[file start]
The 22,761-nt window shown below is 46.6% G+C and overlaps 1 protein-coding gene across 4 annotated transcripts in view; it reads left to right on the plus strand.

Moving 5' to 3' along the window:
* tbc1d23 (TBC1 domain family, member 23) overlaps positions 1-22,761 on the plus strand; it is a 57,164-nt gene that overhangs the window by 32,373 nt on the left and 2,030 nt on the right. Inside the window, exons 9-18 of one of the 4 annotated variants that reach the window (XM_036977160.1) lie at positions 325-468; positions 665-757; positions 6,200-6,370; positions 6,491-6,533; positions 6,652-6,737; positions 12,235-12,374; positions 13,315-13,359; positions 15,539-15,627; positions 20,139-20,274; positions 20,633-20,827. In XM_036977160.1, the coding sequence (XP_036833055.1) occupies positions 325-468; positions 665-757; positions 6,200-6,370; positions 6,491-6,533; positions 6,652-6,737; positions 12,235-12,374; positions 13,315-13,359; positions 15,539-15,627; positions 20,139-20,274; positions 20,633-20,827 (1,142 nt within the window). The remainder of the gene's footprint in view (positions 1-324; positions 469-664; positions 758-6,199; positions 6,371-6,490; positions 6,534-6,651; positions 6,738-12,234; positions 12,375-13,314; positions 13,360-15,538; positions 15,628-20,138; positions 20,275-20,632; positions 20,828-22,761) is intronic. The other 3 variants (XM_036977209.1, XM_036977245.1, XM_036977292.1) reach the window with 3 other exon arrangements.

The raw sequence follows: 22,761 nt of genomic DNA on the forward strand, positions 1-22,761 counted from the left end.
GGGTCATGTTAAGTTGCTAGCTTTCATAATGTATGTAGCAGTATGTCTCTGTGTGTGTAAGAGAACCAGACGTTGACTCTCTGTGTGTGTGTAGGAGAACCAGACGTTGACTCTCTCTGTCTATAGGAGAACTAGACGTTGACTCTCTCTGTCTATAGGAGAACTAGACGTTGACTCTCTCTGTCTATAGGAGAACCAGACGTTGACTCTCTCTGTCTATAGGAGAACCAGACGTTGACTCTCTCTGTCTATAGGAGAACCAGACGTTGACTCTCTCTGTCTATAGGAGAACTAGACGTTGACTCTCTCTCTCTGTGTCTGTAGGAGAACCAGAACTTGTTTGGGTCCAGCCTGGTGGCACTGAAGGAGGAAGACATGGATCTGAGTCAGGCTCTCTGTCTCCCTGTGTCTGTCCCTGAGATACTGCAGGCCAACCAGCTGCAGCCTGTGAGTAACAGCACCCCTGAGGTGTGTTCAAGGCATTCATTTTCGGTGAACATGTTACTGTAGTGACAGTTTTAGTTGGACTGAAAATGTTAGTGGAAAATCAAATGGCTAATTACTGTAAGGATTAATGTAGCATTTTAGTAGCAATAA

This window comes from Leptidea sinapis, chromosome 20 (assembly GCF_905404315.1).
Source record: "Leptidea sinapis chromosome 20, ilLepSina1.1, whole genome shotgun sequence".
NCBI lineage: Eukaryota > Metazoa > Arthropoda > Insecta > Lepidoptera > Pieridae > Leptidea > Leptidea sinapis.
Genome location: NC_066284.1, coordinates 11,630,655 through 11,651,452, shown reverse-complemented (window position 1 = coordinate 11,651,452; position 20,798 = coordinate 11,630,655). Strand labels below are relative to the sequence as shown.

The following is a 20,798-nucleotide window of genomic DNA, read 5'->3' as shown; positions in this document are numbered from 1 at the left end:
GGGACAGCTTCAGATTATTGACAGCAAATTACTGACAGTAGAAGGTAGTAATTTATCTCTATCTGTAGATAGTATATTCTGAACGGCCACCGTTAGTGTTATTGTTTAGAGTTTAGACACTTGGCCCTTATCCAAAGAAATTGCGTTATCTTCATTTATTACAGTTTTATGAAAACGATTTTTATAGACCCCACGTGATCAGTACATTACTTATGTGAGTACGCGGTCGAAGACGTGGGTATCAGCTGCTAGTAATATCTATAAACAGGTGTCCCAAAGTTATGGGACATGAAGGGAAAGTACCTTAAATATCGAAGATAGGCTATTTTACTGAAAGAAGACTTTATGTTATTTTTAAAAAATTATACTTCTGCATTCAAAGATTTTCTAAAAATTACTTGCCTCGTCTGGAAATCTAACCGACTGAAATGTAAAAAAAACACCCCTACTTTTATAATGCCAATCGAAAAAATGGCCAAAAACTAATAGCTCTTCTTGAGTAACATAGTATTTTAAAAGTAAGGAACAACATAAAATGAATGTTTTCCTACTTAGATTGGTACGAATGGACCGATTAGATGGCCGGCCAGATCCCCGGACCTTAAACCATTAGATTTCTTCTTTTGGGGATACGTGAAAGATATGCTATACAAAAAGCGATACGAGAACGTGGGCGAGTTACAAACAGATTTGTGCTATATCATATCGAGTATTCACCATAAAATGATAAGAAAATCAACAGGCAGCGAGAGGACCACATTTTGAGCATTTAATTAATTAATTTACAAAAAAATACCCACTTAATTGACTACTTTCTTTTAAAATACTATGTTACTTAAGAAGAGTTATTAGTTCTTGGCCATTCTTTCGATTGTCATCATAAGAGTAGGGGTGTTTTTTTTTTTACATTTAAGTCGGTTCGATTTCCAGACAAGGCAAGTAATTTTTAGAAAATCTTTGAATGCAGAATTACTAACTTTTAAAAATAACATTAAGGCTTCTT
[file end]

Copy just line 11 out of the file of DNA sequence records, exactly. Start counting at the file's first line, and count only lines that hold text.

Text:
GGGACAGCTTCAGATTATTGACAGCAAATTACTGACAGTAGAAGGTAGTAATTTATCTCTATCTGTAGATAGTATATTCTGAACGGCCACCGTTAGTGTTATTGTTTAGAGTTTAGACACTTGGCCCTTATCCAAAGAAATTGCGTTATCTTCATTTATTACAGTTTTATGAAAACGATTTTTATAGACCCCACGTGATCAGTACATTACTTATGTGAGTACGCGGTCGAAGACGTGGGTATCAGCTGCTAGTAATATCTATAAACAGGTGTCCCAAAGTTATGGGACATGAAGGGAAAGTACCTTAAATATCGAAGATAGGCTATTTTACTGAAAGAAGACTTTATGTTATTTTTAAAAAATTATACTTCTGCATTCAAAGATTTTCTAAAAATTACTTGCCTCGTCTGGAAATCTAACCGACTGAAATGTAAAAAAAACACCCCTACTTTTATAATGCCAATCGAAAAAATGGCCAAAAACTAATAGCTCTTCTTGAGTAACATAGTATTTTAAAAGTAAGGAACAACATAAAATGAATGTTTTCCTACTTAGATTGGTACGAATGGACCGATTAGATGGCCGGCCAGATCCCCGGACCTTAAACCATTAGATTTCTTCTTTTGGGGATACGTGAAAGATATGCTATACAAAAAGCGATACGAGAACGTGGGCGAGTTACAAACAGATTTGTGCTATATCATATCGAGTATTCACCATAAAATGATAAGAAAATCAACAGGCAGCGAGAGGACCACATTTTGAGCATTTAATTAATTAATTTACAAAAAAATACCCACTTAATTGACTACTTTCTTTTAAAATACTATGTTACTTAAGAAGAGTTATTAGTTCTTGGCCATTCTTTCGATTGTCATCATAAGAGTAGGGGTGTTTTTTTTTTTACATTTAAGTCGGTTCGATTTCCAGACAAGGCAAGTAATTTTTAGAAAATCTTTGAATGCAGAATTACTAACTTTTAAAAATAACATTAAGGCTTCTT